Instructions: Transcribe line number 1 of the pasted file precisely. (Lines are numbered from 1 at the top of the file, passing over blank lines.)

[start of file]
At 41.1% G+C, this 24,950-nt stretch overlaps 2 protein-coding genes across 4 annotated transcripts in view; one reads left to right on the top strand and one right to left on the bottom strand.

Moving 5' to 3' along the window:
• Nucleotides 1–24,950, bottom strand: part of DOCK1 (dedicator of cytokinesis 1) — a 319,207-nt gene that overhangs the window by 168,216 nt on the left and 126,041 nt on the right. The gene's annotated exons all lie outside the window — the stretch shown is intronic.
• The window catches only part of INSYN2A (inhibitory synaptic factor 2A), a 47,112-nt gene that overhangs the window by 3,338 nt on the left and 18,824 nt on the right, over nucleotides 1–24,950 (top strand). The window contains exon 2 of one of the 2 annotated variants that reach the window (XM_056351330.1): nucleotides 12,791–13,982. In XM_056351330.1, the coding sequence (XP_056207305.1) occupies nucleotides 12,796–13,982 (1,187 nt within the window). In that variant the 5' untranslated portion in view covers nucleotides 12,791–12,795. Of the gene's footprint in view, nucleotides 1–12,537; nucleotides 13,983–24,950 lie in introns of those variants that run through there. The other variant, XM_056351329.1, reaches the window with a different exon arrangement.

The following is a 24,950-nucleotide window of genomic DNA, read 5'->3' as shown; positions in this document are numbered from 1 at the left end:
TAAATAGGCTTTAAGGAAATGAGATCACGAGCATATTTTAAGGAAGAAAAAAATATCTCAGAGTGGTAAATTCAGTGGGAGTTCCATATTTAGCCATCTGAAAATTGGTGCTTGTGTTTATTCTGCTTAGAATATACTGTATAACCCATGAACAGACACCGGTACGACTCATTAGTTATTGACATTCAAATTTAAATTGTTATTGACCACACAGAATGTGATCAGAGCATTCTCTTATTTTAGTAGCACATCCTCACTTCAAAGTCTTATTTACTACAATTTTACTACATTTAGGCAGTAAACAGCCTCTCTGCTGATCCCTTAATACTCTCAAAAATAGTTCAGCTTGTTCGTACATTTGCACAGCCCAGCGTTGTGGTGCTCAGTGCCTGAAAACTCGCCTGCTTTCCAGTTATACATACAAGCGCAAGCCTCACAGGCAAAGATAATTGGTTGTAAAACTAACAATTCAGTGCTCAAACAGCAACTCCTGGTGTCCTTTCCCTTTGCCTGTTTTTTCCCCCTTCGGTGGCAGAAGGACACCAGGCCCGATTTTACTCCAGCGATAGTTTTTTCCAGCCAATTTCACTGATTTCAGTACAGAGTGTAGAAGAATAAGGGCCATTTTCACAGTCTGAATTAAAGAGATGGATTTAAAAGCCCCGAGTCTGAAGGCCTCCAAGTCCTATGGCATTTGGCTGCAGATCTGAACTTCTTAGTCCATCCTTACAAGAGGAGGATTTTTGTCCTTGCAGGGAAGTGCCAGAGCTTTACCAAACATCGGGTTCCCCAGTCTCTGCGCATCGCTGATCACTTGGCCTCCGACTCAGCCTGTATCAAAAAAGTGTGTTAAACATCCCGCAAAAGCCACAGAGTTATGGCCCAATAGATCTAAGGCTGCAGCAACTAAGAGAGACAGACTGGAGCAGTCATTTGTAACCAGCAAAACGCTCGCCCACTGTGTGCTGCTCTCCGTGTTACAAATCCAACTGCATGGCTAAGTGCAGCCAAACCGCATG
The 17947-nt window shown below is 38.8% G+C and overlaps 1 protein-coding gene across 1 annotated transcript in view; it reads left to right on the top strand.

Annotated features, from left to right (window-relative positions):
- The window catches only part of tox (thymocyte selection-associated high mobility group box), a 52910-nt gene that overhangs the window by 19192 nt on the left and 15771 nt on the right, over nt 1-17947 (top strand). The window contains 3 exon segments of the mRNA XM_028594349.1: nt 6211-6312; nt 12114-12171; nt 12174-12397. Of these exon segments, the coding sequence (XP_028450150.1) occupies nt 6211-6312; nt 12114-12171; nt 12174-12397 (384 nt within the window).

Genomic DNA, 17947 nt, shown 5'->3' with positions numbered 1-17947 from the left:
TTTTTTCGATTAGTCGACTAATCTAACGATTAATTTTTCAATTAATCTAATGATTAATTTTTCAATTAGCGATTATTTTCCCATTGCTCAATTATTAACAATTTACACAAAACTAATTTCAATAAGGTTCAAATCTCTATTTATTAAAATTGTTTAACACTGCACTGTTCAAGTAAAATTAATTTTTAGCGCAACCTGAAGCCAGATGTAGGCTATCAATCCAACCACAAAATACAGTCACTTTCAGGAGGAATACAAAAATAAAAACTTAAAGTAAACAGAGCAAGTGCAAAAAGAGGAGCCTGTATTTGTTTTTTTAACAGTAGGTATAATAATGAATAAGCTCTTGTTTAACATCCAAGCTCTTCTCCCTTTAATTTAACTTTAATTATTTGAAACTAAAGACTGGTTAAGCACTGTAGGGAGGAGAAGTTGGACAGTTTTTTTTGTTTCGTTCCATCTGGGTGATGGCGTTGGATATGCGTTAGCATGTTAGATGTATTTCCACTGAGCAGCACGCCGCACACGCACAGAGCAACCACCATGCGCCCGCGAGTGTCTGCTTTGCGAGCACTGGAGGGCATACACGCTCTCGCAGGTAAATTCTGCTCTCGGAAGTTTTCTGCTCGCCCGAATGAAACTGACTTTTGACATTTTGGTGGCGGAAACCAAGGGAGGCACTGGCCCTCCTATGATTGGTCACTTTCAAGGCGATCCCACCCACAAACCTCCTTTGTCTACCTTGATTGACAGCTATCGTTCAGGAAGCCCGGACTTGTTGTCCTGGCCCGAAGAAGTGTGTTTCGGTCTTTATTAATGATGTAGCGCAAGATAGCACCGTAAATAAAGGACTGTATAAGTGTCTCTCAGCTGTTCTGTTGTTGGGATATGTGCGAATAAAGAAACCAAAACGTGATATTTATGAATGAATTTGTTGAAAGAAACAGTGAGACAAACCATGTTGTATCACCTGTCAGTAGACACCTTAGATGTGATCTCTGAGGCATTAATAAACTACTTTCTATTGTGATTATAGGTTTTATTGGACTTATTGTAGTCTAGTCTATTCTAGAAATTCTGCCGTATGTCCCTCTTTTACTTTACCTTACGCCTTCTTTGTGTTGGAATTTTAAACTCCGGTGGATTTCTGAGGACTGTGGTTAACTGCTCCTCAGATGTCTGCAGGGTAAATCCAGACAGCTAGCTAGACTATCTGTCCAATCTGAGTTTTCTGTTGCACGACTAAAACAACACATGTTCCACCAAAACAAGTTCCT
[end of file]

At 41.1% G+C, this 24,950-nt stretch overlaps 2 protein-coding genes across 4 annotated transcripts in view; one reads left to right on the top strand and one right to left on the bottom strand.